“Without practical implementations from industry leaders like Dassault’s 3DEXPERIENCE, PTC Windchill, and Siemens Teamcenter–it will be difficult for brands in various industries such as automotive manufacturing and oil & gas to take full advantage of their new capabilities.”

But the jury is still out on how committed vendors are to ensuring interoperability in practice. For example, Finocchiaro said that integrating bill-of-material data across platforms often requires extensive customization despite standards.”

Evaluation of this statement would be complete only after an impartial and independent research organization conducted a comprehensive survey with no bias towards any particular vendor or product line. 

Nevertheless, the results from such a study could shed light on whether there truly exists widespread commitment among suppliers toward achieving true cross-platform compatibility and what specific factors lead certain companies down different paths when implementing their unique design strategies.

Despite the rhetoric of openness from companies like Apple, Amazon, and Google when it comes to their customer base, digital twins are expected to put a bit of drag into standards adoption. However, digital twin integration is vital so that stakeholders who work on these platforms can better communicate how they should function in practice.

Industry collaborations like the Object Management Group’s (OMG) Digital Twin Consortium could help. Digital Twin Consortium CTO Dan Isaacs said, “While there is a lot more work to be done to enable digital twin interoperability, integration and standards that can support sharing, and common practices will provide a foundation.”

The group focuses on creating consistency in digital twin technology’s vocabulary, architecture, security, and interoperability. It does not develop standards directly but instead helps the different participants flesh out the requirements that will inform measures by organizations like ISO, the IEC, and the OMG.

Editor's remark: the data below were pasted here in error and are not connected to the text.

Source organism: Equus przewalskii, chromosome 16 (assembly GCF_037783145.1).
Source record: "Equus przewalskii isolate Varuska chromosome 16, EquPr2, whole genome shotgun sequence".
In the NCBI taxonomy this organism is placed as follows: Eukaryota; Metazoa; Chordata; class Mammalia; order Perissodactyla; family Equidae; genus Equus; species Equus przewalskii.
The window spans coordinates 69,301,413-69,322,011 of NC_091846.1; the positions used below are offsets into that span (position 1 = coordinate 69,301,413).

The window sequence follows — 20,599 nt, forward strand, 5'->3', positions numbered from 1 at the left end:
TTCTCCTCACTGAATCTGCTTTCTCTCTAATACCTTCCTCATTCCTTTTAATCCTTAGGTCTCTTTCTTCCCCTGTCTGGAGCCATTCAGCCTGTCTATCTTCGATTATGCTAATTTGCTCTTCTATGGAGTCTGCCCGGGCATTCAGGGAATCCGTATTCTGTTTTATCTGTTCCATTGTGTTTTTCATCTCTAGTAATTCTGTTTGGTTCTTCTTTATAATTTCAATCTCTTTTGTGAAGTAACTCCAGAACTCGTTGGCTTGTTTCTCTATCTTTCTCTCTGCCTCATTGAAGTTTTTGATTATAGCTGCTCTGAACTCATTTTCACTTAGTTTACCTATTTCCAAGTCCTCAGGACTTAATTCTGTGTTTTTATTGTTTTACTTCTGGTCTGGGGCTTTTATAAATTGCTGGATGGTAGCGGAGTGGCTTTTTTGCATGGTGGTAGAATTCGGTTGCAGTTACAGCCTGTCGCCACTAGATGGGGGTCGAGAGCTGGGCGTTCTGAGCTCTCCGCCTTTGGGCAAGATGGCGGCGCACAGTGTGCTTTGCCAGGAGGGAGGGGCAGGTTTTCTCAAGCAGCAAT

The Digital Twin Consortium partners with an open-source community called FIWARE. The community curates digital twin reference components for smart cities, industry, agriculture, and energy. This partnership could make it easier to connect multiple digital twins to model city infrastructure or help businesses become more efficient by better understanding their processes.

Digital transformation is still in early adoption, but it’s gaining momentum. Seamless integration and best practices across software and hardware are needed to realize this full potential. Digital twin would need coordination of various technologies like AI/ML, modeling & simulation, IoT frameworks to reach their full potential, including industry-specific data protocols.

For example, these efforts involve using satellite imagery and point cloud scanning coupled with AI and ML to identify structures and anomalies tagged or associated with other assets or attributes. As a result, it helps enterprise teams improve pattern identification, giving them a competitive edge over others in their industry.

Isaac believes that the energy and utility sector will see significant adoption of digital twin technology due to its ability to accelerate the renewable transition. Challenges, however, exist in other industries like the medical industry due to harmonizing systems with different protocols.